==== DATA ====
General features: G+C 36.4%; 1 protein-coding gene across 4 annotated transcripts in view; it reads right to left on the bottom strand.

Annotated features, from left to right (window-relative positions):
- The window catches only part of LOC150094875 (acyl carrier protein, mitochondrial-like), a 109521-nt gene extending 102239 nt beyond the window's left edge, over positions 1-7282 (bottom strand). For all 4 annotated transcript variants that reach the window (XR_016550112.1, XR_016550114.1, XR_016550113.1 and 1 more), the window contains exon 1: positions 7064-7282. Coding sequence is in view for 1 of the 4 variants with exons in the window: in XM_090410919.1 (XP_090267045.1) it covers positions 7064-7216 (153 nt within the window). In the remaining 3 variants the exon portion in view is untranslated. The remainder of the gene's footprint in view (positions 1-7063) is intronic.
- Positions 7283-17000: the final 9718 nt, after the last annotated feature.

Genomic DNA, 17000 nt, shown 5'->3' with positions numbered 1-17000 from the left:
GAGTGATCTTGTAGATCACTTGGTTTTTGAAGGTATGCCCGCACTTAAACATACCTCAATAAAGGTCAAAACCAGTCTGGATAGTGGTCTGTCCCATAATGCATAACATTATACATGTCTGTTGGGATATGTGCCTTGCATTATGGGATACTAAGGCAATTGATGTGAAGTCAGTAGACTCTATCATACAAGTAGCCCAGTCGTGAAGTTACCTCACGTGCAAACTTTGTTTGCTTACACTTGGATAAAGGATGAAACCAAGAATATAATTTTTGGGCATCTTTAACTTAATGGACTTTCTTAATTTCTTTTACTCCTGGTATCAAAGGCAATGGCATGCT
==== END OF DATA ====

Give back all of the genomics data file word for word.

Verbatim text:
General features: G+C 36.4%; 1 protein-coding gene across 4 annotated transcripts in view; it reads right to left on the bottom strand.

Annotated features, from left to right (window-relative positions):
- The window catches only part of LOC150094875 (acyl carrier protein, mitochondrial-like), a 109521-nt gene extending 102239 nt beyond the window's left edge, over positions 1-7282 (bottom strand). For all 4 annotated transcript variants that reach the window (XR_016550112.1, XR_016550114.1, XR_016550113.1 and 1 more), the window contains exon 1: positions 7064-7282. Coding sequence is in view for 1 of the 4 variants with exons in the window: in XM_090410919.1 (XP_090267045.1) it covers positions 7064-7216 (153 nt within the window). In the remaining 3 variants the exon portion in view is untranslated. The remainder of the gene's footprint in view (positions 1-7063) is intronic.
- Positions 7283-17000: the final 9718 nt, after the last annotated feature.

Genomic DNA, 17000 nt, shown 5'->3' with positions numbered 1-17000 from the left:
GAGTGATCTTGTAGATCACTTGGTTTTTGAAGGTATGCCCGCACTTAAACATACCTCAATAAAGGTCAAAACCAGTCTGGATAGTGGTCTGTCCCATAATGCATAACATTATACATGTCTGTTGGGATATGTGCCTTGCATTATGGGATACTAAGGCAATTGATGTGAAGTCAGTAGACTCTATCATACAAGTAGCCCAGTCGTGAAGTTACCTCACGTGCAAACTTTGTTTGCTTACACTTGGATAAAGGATGAAACCAAGAATATAATTTTTGGGCATCTTTAACTTAATGGACTTTCTTAATTTCTTTTACTCCTGGTATCAAAGGCAATGGCATGCT